Tax as a writer abroad

As promised in an earlier post.

Some caveats:

  • Not a US citizen. This may not be helpful to you if you are a US citizen.
  • I’m a UK national, living and working in Switzerland.
  • I have a day job which is my main income. Writing is a secondary activity that happens to produce a little income.
  • Not a tax or legal person. Not at all, in any way.
  • This is NOT tax or legal advice. This is a post detailing some some high-level suggestions to help other writers think about their tax situation, based on my personal experience.
  • THIS IS NOT OFFICIAL ADVICE OF ANY KIND.
  • If you get in tax trouble and point at this post as a reason why you got into tax trouble 1) I will not be impressed at your lack of critical thinking 2) neither will the tax authorities auditing you.
  • Do your own research for your own situation, always.

I’ve been in Switzerland for about four years at the time of writing this post. I have to fill out tax returns and declare all my income, and royalties are part of that. The difficulty about Switzerland is that there are three levels of tax: federal, cantonal (cantons are similar to counties/states/provinces), and city; this means local rules around income declaration may be different, so unlike the UK tax post, I can’t actually provide tips or anecdotes that could be potentially useful to a general group of people. I decided instead to outline the process I followed in order to figure out how to declare royalties in a new place where I’m tax resident.

  1. Find out how royalties are taxed. As they’re a type of income, they usually are taxed. This information is found in the tax-treaty between the country where you pay taxes, and the country of origin of the royalties. In my case, I am tax-resident in Switzerland and the royalties come from the USA, so I found the tax treaty between the USA and Switzerland, and read it. Both countries involved make these documents available to the general public, so you can find the tax treaty by searching either of the governments’ websites. This document will tell you the following important information:
    a) how royalties are classified where you pay tax (what type of income, and sometimes even percentage tax rates),
    b) whether or not you declare this income to the USA as well as your place of tax residency. If you have to declare it to the USA as well, get comfy filling out IRS forms in addition to local tax returns.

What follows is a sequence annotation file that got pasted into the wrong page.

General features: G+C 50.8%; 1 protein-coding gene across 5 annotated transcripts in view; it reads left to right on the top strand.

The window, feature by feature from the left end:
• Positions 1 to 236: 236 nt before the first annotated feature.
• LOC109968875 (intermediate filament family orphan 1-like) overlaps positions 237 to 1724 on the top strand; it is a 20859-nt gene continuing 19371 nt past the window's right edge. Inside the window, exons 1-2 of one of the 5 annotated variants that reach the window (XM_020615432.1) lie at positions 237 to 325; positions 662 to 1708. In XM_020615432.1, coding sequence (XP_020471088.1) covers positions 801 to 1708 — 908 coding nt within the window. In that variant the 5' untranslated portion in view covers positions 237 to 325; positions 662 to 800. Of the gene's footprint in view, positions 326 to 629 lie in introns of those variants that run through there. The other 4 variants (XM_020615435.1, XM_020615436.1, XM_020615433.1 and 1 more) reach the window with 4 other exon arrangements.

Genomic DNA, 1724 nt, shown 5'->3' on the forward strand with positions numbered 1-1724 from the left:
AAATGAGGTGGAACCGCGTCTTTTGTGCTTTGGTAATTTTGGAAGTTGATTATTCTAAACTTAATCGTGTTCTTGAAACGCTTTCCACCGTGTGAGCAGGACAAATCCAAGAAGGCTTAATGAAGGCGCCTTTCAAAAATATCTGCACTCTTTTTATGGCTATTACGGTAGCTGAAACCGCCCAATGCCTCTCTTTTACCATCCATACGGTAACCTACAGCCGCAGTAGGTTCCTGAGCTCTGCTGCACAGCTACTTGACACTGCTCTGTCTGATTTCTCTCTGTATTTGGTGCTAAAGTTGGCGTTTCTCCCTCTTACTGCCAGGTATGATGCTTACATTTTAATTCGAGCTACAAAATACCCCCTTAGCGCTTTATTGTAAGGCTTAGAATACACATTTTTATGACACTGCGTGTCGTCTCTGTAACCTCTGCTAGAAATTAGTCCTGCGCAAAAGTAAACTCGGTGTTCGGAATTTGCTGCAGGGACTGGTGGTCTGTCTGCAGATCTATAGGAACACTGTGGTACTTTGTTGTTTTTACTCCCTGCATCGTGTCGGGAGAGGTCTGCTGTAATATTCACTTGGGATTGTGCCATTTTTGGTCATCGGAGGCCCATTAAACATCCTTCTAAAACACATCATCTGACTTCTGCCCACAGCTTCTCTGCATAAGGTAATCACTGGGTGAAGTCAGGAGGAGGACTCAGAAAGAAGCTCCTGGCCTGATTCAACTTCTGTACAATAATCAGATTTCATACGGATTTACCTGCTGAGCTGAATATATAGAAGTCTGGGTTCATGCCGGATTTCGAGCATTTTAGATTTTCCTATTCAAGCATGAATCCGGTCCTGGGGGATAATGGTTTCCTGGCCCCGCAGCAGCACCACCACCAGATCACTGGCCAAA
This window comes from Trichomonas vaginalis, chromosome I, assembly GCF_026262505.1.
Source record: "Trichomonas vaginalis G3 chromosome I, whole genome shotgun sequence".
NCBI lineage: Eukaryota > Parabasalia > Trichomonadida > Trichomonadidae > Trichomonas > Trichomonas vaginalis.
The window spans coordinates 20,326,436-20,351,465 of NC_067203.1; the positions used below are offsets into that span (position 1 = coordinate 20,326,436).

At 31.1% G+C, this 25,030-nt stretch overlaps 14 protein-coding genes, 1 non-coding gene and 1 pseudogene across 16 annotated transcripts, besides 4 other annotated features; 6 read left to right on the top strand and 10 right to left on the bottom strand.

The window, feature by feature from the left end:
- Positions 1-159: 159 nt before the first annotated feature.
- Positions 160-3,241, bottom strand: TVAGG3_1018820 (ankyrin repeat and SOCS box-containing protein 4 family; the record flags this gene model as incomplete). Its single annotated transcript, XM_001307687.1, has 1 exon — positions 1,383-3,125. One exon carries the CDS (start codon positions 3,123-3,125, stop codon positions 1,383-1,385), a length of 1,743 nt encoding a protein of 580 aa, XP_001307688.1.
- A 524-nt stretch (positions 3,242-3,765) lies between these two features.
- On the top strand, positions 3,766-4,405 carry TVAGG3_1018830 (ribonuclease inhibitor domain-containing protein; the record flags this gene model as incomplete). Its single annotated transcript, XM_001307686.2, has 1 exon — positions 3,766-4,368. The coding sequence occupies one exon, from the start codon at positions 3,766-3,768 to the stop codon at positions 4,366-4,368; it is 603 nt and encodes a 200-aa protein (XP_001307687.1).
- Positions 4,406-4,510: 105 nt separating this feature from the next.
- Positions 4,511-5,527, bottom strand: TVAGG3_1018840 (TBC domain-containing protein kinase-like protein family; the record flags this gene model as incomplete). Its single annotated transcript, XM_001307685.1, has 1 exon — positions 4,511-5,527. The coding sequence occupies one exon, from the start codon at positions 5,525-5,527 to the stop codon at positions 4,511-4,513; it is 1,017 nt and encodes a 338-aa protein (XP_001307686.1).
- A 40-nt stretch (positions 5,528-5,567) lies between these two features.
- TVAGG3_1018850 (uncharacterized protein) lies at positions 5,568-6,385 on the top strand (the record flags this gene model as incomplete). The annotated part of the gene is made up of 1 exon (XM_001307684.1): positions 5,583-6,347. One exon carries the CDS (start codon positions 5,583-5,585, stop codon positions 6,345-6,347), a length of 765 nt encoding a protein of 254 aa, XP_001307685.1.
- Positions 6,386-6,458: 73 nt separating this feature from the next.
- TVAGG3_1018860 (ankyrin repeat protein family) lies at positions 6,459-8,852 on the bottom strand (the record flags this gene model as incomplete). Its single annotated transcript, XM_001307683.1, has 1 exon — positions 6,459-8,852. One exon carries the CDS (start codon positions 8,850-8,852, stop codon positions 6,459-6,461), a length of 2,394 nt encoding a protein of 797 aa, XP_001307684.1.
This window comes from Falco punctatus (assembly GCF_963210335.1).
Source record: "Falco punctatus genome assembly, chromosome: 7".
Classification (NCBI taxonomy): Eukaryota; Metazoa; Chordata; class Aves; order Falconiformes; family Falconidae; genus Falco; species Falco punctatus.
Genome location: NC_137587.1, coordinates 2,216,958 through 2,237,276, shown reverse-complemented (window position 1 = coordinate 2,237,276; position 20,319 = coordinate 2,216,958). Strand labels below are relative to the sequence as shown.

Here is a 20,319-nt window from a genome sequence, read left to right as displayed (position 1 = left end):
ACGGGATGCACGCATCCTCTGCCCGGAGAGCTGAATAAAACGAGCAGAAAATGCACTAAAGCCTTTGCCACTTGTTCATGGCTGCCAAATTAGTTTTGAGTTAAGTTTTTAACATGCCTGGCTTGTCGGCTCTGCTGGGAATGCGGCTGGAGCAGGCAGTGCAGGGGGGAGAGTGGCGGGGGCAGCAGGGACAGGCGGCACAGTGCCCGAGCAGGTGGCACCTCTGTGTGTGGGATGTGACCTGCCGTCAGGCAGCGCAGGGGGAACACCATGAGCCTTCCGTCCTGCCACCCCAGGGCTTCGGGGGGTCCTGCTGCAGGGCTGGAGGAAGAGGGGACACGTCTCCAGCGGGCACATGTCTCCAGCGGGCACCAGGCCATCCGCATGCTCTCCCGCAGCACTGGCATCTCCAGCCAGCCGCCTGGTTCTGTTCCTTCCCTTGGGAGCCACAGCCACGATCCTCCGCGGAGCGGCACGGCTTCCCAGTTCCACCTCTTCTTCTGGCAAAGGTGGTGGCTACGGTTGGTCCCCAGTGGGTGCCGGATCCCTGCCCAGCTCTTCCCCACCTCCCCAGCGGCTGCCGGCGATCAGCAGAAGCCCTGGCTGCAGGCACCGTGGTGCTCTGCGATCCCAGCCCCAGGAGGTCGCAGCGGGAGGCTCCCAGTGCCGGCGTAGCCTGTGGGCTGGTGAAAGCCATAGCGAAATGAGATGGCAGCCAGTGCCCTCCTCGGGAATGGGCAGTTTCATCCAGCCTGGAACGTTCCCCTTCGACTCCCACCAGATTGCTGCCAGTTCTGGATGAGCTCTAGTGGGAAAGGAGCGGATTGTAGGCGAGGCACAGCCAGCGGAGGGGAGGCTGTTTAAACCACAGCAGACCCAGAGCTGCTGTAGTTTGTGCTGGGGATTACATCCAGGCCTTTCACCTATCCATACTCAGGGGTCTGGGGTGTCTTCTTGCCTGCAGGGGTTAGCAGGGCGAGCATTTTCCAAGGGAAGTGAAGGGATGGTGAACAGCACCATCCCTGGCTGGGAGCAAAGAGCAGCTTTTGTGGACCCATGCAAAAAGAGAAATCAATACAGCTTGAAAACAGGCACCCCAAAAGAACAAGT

c) certain key phrases to help you fill in the paperwork, find the right paperwork, and find more information.
  2. Declare the income or not: You know that you will have royalties of some amount coming in, and the prudent thing to do is declare it on your tax return in addition to your main income and anything else (investments, property, inheritances, windfalls etc). Even if they’re generally super low amounts (like mine *pathetic sob*) I personally think it’s better and safer to declare it than not. Governments have better tax lawyers and more resources than you do. If your government isn’t interested – and some places may not be interested in amounts below a certain threshold – they will tell you so, via government website or official communication in response to your return. However, in my personal opinion, it is always in your favour to declare.
  3. Set up a business structure or not: this depends on the tax structure. In the UK, this was required to declare my writing income, but in Switzerland, it isn’t (this conclusion is based on official advice I received from a tax advisor – do not take as gospel, do your own research). There will be a place in a tax form to declare different kinds of income, but there may also be a requirement to formally declare writing as a self-employed activity separate from your main job. Government websites should provide information about this, or paying for a session with a tax advisor to confirm either way is well worth the money.
  4. Tax years: this can be remarkably different according to country. In the UK, the tax year runs from 6 April to 5 April. In Switzerland, it’s 1 January to 31 December (ngl, I prefer this). Find out what it is for your country and track accordingly.
  5. Tax return deadlines: this will be a separate date to the tax year. Returns for the UK are usually due 31 January of the year after (so tax year 2019-2020 is due January 2021). In Switzerland, it’s March 31 for the preceding year (so the return for year 2021 is due 31 March 2022). Yes, the Brits get 10 months to file while the Swiss get 3 (but extensions can be requested if certain criteria are met). Having done this for four years now, there is something to be said for getting the pain over with quickly! Find out what it is for where you pay tax, and don’t miss it.
  6. Get advice. If you’re ever in doubt, get professional advice from a tax advisor. Even if the advice costs money, it may pay off in avoiding trouble from tax authorities down the road. (Here’s your reminder that I’m not a tax advisor.)

Too complicated? Consider hiring an accountant and letting them handle it. Sometimes the freed time and headspace is absolutely worth the money paid to said accountant.

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